"November Walk" opens with a glum thematic assertion, and imme diately establishes the speaker's presence and the ironic metaphors and mythical perspective that give his voice authority:

The time is the last of warmth
and the fading of brightness
     before the final flash and the night
I walk as the earth turns
from its burning father
here on this lowest edge of mortal city
where windows flare on faded flats

The wavelike rhythm of the poem simultaneously evokes the False Creek setting and contributes to a sense of aimlessness and futility.  The deployment of regularly paired nouns and modifiers, the recurrence of indented passages, and the less frequent recurrence of italicized stanzas — all reinforce this effect of aimless fluctuation.  In the larger design of the poem, this sense of bafflement is amplified by the vertical imagery that cuts across the speaker's horizontal path.  His own clamberings up and down the uneven shoreline are part of this pattern, as are the movements of setting sun and ebbing tide.  At one point he imagines the cosmic forces ("spiralling down from nothing") that have shaped the present world, and at another he envisages the evolutionary movement ("swirling up / . . . into the sun-blazed living mud") that has shaped this world's life.  These movements of descent and ascent will ultimately go nowhere: an irony that implies, among other things, a parody of the transcendental gestures of Romantic poetry.  The complex patterning of detail in the poem is well calculated to produce a sense of thwarted motion.  The stanzaic ordering of the meditation reinforces this effect, and Birney gave it still further emphasis when he chose, in his Collected Poems (1975), to divide "November Walk" into seven sections headed by roman numerals.27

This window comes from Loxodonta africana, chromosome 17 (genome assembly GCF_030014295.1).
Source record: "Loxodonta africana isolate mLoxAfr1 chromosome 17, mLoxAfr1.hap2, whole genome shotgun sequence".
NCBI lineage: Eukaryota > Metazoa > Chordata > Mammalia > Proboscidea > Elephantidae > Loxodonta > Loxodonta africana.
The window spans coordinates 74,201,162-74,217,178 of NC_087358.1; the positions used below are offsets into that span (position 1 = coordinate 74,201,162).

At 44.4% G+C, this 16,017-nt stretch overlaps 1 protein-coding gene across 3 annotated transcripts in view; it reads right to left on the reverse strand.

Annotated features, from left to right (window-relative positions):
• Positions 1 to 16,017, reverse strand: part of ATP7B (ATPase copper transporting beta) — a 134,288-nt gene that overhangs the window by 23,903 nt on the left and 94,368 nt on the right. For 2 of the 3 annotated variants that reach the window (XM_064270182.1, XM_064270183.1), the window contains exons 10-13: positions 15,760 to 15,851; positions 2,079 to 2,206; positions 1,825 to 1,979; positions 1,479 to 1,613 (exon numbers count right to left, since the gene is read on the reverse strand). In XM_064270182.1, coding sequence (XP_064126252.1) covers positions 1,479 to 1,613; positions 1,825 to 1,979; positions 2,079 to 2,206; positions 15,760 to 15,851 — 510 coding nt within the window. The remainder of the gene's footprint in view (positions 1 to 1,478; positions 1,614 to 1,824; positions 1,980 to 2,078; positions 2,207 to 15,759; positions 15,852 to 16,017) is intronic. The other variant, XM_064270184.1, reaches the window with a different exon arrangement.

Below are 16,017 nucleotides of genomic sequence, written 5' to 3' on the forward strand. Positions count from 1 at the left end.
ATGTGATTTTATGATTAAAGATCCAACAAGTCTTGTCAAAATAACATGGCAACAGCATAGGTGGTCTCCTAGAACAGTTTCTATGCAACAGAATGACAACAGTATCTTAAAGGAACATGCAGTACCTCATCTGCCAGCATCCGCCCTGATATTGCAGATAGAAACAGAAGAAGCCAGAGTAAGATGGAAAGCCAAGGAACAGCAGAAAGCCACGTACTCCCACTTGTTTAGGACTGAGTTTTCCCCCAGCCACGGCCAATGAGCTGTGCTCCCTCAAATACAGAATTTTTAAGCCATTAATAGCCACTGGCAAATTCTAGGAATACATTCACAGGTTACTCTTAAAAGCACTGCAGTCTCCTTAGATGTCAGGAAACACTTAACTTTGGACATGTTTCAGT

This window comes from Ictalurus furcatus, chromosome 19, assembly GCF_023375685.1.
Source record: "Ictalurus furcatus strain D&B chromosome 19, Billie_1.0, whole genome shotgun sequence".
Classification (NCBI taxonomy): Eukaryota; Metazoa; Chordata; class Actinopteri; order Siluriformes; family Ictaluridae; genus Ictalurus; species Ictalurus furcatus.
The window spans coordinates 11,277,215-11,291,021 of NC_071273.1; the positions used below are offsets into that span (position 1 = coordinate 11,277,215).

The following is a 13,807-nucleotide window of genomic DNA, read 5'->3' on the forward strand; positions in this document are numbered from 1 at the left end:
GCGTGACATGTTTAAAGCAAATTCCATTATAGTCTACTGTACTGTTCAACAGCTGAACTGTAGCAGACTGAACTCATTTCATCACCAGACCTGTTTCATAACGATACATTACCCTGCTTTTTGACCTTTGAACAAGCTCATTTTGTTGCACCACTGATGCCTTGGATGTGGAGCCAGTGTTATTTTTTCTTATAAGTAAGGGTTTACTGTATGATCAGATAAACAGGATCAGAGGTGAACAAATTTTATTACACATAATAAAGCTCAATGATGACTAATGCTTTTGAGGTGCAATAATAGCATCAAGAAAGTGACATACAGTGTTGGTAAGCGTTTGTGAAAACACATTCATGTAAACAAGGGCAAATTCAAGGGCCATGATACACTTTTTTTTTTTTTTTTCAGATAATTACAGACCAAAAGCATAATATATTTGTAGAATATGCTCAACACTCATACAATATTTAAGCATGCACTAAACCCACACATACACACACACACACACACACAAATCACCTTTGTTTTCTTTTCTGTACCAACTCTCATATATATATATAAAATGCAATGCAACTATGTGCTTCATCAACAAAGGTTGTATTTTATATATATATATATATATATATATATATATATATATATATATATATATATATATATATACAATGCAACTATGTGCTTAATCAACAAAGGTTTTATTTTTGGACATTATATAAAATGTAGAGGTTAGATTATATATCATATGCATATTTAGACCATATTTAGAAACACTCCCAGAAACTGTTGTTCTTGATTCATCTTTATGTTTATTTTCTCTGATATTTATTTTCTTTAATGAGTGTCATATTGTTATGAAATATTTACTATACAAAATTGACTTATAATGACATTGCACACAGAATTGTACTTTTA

In "Eskimo Graveyard" the speaker's consciousness moves metonymically from one object of attention to the next.  In the opening lines this movement is from a general impression of "glacial litter," to its more particular features, to their larger context of geographical terrain and geological time:

Walking in glacial litter
frost boils and boulder pavements
of an old river delta
where angry living water
changes its mind every half century
and takes a new direction
to the blue fiord
The Public Works guy I'm with
says you always find good gravel
for concrete near a graveyard

This syntax, with its purposefully dangled participle, indeterminate focus, and shifting direction defers the speaker's overt appearance in the poem.  At the beginning of "Eskimo Graveyard" the prejudging ego is subordinated to the recording of impressions.  Eventually the speaker's "I" will register itself more insistently and his thoughts will circle back to the question of the "dead old woman." But in general, the technique conveys the sense of ideas and images casually juxtaposed in the order in which they come.  The arrangement of short lines in unbroken succession enacts the linear procession of the speaker's walk, of his thoughts, and of passing time.  The language remains thoroughly commonplace, eschewing anything more extraordinary than a few references to Arctic phenomena.

     In "Eskimo Graveyard" the transformation of imagery found in "November Walk" complements the transformation of structure.  Perhaps the most interesting case involves the imagery of sunset and twilight.  As Birney's speaker watches the darkness gather, his lines thicken with metaphors that evoke the traditional association of sunset with the crucifixion: